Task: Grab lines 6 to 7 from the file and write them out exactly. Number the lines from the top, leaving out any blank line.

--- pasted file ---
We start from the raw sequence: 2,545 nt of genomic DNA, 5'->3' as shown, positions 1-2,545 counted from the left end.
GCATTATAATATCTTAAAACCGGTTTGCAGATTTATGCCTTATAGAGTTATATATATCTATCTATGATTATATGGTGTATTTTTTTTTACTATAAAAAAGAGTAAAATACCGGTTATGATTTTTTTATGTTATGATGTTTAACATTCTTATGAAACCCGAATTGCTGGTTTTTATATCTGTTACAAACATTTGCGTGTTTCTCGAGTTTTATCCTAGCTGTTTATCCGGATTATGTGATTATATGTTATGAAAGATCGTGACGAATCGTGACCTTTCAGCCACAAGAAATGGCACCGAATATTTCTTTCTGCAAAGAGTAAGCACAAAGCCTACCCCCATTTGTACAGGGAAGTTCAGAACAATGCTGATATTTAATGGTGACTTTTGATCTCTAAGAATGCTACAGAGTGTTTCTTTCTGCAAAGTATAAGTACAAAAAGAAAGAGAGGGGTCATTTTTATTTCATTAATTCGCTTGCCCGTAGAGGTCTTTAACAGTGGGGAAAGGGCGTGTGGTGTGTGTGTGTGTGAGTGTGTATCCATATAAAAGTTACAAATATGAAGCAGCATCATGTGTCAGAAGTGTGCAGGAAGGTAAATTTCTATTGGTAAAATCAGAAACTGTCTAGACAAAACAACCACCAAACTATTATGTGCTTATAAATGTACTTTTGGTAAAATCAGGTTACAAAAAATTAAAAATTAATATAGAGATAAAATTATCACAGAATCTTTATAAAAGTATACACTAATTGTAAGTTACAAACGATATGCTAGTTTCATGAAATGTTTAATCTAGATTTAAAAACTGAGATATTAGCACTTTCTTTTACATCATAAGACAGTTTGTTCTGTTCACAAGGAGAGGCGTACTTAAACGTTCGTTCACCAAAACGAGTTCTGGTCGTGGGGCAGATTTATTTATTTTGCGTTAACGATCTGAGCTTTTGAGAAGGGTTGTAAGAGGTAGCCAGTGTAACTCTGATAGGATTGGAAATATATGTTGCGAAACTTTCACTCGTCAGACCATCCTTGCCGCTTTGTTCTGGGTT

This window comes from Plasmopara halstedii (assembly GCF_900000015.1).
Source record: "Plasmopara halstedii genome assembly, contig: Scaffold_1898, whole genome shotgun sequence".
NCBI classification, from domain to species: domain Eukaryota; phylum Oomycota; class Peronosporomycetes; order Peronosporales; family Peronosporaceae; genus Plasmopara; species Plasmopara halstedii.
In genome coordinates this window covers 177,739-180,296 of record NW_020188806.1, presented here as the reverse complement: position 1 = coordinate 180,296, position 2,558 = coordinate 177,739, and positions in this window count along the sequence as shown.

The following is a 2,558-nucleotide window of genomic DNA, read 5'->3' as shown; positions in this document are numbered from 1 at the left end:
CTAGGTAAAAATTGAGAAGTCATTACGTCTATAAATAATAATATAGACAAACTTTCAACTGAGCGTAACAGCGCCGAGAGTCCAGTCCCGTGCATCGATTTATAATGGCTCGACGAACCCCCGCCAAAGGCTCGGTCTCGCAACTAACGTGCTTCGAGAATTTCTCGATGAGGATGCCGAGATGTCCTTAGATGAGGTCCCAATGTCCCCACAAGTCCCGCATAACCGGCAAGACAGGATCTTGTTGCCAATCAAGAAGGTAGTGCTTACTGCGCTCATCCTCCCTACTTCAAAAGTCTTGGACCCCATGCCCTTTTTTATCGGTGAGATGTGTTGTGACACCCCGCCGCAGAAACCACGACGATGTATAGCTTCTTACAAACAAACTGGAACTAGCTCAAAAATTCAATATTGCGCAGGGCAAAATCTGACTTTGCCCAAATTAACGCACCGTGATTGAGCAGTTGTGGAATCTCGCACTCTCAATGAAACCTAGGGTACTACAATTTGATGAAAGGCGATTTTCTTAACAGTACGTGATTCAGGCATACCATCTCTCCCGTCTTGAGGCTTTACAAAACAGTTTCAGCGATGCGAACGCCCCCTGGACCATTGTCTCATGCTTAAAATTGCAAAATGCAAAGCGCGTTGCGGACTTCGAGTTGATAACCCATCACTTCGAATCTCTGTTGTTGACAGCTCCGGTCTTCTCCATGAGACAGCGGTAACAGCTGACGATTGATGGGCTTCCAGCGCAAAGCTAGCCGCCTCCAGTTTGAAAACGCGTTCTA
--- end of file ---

In genome coordinates this window covers 177,739-180,296 of record NW_020188806.1, presented here as the reverse complement: position 1 = coordinate 180,296, position 2,558 = coordinate 177,739, and positions in this window count along the sequence as shown.

The following is a 2,558-nucleotide window of genomic DNA, read 5'->3' as shown; positions in this document are numbered from 1 at the left end: